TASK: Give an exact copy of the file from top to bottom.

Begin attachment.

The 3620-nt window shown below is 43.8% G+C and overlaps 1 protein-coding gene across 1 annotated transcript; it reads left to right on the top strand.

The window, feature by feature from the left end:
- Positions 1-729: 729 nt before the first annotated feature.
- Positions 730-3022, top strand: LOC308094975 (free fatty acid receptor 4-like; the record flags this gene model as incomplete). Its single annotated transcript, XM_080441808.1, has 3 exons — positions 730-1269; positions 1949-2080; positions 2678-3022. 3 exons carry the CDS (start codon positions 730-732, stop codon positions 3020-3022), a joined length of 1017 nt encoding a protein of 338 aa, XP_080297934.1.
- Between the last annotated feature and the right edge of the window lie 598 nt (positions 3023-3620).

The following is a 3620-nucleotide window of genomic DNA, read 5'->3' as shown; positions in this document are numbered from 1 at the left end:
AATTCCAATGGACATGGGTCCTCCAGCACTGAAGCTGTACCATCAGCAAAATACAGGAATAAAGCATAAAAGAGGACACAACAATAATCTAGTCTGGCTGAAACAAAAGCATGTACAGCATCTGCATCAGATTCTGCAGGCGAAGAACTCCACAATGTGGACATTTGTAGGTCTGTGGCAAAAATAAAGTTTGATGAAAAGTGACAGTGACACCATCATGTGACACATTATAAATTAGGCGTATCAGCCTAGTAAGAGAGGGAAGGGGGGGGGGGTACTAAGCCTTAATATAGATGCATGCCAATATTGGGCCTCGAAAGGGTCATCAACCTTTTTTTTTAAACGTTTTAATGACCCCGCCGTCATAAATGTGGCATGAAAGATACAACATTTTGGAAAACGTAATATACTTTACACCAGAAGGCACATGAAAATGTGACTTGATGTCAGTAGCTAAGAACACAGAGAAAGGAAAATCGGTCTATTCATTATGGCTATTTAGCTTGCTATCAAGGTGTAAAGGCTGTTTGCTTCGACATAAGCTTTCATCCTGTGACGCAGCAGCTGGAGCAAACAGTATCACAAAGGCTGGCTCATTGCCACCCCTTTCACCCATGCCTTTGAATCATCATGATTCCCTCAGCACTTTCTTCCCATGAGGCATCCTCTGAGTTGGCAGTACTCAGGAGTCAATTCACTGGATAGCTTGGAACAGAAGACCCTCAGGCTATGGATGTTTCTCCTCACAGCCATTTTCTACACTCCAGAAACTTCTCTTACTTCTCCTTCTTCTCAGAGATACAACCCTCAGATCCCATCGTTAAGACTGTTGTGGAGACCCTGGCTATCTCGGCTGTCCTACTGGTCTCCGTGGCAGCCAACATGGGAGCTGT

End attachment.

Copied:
The 3620-nt window shown below is 43.8% G+C and overlaps 1 protein-coding gene across 1 annotated transcript; it reads left to right on the top strand.

The window, feature by feature from the left end:
- Positions 1-729: 729 nt before the first annotated feature.
- Positions 730-3022, top strand: LOC308094975 (free fatty acid receptor 4-like; the record flags this gene model as incomplete). Its single annotated transcript, XM_080441808.1, has 3 exons — positions 730-1269; positions 1949-2080; positions 2678-3022. 3 exons carry the CDS (start codon positions 730-732, stop codon positions 3020-3022), a joined length of 1017 nt encoding a protein of 338 aa, XP_080297934.1.
- Between the last annotated feature and the right edge of the window lie 598 nt (positions 3023-3620).

The following is a 3620-nucleotide window of genomic DNA, read 5'->3' as shown; positions in this document are numbered from 1 at the left end:
AATTCCAATGGACATGGGTCCTCCAGCACTGAAGCTGTACCATCAGCAAAATACAGGAATAAAGCATAAAAGAGGACACAACAATAATCTAGTCTGGCTGAAACAAAAGCATGTACAGCATCTGCATCAGATTCTGCAGGCGAAGAACTCCACAATGTGGACATTTGTAGGTCTGTGGCAAAAATAAAGTTTGATGAAAAGTGACAGTGACACCATCATGTGACACATTATAAATTAGGCGTATCAGCCTAGTAAGAGAGGGAAGGGGGGGGGGGTACTAAGCCTTAATATAGATGCATGCCAATATTGGGCCTCGAAAGGGTCATCAACCTTTTTTTTTAAACGTTTTAATGACCCCGCCGTCATAAATGTGGCATGAAAGATACAACATTTTGGAAAACGTAATATACTTTACACCAGAAGGCACATGAAAATGTGACTTGATGTCAGTAGCTAAGAACACAGAGAAAGGAAAATCGGTCTATTCATTATGGCTATTTAGCTTGCTATCAAGGTGTAAAGGCTGTTTGCTTCGACATAAGCTTTCATCCTGTGACGCAGCAGCTGGAGCAAACAGTATCACAAAGGCTGGCTCATTGCCACCCCTTTCACCCATGCCTTTGAATCATCATGATTCCCTCAGCACTTTCTTCCCATGAGGCATCCTCTGAGTTGGCAGTACTCAGGAGTCAATTCACTGGATAGCTTGGAACAGAAGACCCTCAGGCTATGGATGTTTCTCCTCACAGCCATTTTCTACACTCCAGAAACTTCTCTTACTTCTCCTTCTTCTCAGAGATACAACCCTCAGATCCCATCGTTAAGACTGTTGTGGAGACCCTGGCTATCTCGGCTGTCCTACTGGTCTCCGTGGCAGCCAACATGGGAGCTGT